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Southeast, Mid-South producers tour Texas South Plains

National Cotton Council's P.I.E. Tour resumes after COVID break. Producers visit Texas farms and ranches and enjoy some Texas flair.

Shelley E. Huguley

September 16, 2022

30 Slides
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The National Cotton Council resumed its Producer Information Exchange (P.I.E.) tours with its first stop in Texas. After a two-year hiatus due to the pandemic, Cotton Belt producers from the Southeast and Mid-South toured farms, ranches and agribusinesses from the Texas South Plains down to the Lower Rio Grande Valley. 

Farm Press followed the Texas tourists during their day on the South Plains. The tour kicked off at Plains Cotton Growers where CEO Kody Bessent talked to the producers about the state of the 2022 cotton crop and cotton production throughout the region. Next, the group visited BASF, receiving a Cotton Seed Quality, Greenhouse and Lab Tour.

After a lunch sponsored by BASF, the group headed to Lloyd and Angela Arthur's farm near Ralls, Texas, where Angela served guests her famous chocolate chip cookies while Lloyd discussed battling drought this season and tools he uses to conserve water. Rick Kellison, Texas Alliance for Water Conservation project director, also discussed the water situation and what TAWC is doing to help test and find tools that will help producers save water. Cone, Texas, producer Kris Verett., talked about his wide row, 80-inch cotton

Finally, P.I.E. participants ended their day near Levelland at Sam and Terri Stanley's farm. Producers looked at their stripper balers and toured nearby fields of drip irrigated upland cotton and pima-cross cotton

Take a look at this slide show to see who was there and learn more about their experience.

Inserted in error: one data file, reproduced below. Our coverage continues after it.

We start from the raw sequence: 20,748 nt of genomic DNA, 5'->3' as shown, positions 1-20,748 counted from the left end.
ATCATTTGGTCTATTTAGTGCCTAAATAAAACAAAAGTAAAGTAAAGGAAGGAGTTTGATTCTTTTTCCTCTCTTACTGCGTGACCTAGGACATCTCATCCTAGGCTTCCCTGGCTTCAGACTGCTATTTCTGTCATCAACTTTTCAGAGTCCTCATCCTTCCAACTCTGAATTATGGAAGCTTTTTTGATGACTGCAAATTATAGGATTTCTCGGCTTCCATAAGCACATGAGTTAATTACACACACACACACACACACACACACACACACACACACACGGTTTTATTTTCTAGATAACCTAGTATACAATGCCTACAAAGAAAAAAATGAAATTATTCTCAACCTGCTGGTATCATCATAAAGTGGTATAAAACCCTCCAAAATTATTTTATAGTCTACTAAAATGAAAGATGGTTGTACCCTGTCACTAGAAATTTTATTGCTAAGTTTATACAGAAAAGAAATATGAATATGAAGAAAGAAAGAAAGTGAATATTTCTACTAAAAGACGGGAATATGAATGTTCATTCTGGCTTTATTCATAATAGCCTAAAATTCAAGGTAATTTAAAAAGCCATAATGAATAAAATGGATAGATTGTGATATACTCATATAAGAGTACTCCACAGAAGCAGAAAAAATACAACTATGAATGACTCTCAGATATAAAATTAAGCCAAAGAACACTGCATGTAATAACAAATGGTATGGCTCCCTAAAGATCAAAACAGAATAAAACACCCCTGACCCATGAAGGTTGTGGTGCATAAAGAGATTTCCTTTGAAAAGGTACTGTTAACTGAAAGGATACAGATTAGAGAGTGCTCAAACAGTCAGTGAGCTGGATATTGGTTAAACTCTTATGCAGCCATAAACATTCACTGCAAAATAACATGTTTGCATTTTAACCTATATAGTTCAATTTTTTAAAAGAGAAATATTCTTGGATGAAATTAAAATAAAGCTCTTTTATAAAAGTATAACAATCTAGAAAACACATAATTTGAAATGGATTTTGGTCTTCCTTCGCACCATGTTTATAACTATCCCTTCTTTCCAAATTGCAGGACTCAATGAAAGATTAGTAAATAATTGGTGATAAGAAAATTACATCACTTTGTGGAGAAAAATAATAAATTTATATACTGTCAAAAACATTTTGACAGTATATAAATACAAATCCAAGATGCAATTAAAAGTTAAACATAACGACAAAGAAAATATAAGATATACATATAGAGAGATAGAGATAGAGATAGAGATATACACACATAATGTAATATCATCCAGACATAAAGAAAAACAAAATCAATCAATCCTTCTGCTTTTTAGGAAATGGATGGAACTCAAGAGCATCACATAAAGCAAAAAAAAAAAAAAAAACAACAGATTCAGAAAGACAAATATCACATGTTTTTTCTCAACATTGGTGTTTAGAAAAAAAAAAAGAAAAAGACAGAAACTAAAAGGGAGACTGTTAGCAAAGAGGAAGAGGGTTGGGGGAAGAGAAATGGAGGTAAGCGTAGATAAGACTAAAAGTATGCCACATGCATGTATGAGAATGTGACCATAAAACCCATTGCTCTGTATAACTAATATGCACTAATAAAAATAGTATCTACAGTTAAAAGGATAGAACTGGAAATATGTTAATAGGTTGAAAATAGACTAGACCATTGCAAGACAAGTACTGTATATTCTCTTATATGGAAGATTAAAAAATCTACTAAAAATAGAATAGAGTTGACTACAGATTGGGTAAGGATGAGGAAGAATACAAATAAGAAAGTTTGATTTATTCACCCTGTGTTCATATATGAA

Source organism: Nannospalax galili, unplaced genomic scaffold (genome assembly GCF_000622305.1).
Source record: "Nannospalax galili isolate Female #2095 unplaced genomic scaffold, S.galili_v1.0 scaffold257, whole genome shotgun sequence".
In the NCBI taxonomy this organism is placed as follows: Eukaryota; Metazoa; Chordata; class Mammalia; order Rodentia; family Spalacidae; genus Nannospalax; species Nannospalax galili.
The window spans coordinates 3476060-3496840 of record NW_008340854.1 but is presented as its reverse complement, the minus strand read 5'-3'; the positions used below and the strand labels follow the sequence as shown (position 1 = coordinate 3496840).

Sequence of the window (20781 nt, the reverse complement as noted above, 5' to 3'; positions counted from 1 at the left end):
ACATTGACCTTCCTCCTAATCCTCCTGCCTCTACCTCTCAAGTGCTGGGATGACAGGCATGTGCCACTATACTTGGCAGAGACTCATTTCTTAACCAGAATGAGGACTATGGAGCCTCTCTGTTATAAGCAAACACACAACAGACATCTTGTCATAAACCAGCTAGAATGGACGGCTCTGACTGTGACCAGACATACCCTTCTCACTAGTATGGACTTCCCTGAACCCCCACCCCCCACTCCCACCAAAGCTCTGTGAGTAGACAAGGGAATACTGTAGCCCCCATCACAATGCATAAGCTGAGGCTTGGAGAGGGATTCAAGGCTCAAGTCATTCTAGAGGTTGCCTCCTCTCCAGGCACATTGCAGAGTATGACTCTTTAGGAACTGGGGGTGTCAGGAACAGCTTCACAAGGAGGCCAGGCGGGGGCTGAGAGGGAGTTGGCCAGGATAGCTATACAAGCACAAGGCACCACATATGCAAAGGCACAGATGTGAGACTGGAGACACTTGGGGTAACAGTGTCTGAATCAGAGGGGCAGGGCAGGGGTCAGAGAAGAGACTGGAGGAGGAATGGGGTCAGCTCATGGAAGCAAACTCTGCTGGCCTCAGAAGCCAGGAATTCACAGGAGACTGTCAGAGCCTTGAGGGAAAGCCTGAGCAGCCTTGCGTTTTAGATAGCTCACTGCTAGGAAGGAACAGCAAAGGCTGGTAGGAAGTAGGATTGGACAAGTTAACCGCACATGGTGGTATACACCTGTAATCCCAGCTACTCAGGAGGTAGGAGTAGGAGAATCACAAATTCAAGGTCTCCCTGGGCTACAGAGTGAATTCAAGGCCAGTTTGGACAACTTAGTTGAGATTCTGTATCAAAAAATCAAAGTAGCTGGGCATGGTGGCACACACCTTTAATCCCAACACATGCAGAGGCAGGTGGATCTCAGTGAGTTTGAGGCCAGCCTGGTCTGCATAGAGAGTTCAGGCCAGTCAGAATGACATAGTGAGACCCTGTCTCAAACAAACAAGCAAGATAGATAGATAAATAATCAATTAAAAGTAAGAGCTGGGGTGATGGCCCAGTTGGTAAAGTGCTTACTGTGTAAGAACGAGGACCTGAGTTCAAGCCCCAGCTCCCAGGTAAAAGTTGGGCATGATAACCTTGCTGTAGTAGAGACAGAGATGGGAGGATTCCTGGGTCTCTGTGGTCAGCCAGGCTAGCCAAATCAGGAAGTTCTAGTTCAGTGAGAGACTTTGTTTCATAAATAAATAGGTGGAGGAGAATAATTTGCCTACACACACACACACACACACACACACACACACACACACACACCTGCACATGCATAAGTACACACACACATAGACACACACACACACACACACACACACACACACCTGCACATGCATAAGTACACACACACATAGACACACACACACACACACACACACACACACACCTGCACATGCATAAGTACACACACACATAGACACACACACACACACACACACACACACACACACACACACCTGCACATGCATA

See additional photos

 

Read more about:

National Cotton Council

About the Author(s)

Shelley E. Huguley

Editor, Southwest Farm Press

Shelley Huguley has been involved in agriculture for the last 25 years. She began her career in agricultural communications at the Texas Forest Service West Texas Nursery in Lubbock, where she developed and produced the Windbreak Quarterly, a newspaper about windbreak trees and their benefit to wildlife, production agriculture and livestock operations. While with the Forest Service she also served as an information officer and team leader on fires during the 1998 fire season and later produced the Firebrands newsletter that was distributed quarterly throughout Texas to Volunteer Fire Departments. Her most personal involvement in agriculture also came in 1998, when she married the love of her life and cotton farmer Preston Huguley of Olton, Texas. As a farmwife she knows first-hand the ups and downs of farming, the endless decisions that have to be made each season based on “if” it rains, “if” the drought continues, “if” the market holds. She is the bookkeeper for their family farming operation and cherishes moments on the farm such as taking harvest meals to the field or starting a sprinkler in the summer with the whole family lending a hand. Shelley has also freelanced for agricultural companies such as Olton CO-OP Gin, producing the newsletter Cotton Connections while also designing marketing materials to promote the gin. She has published articles in agricultural publications such as Southwest Farm Press while also volunteering her marketing and writing skills to non-profit organizations such a Refuge Services, an equine-assisted therapy group in Lubbock. She and her husband reside in Olton with their three children Breely, Brennon and HalleeKate.

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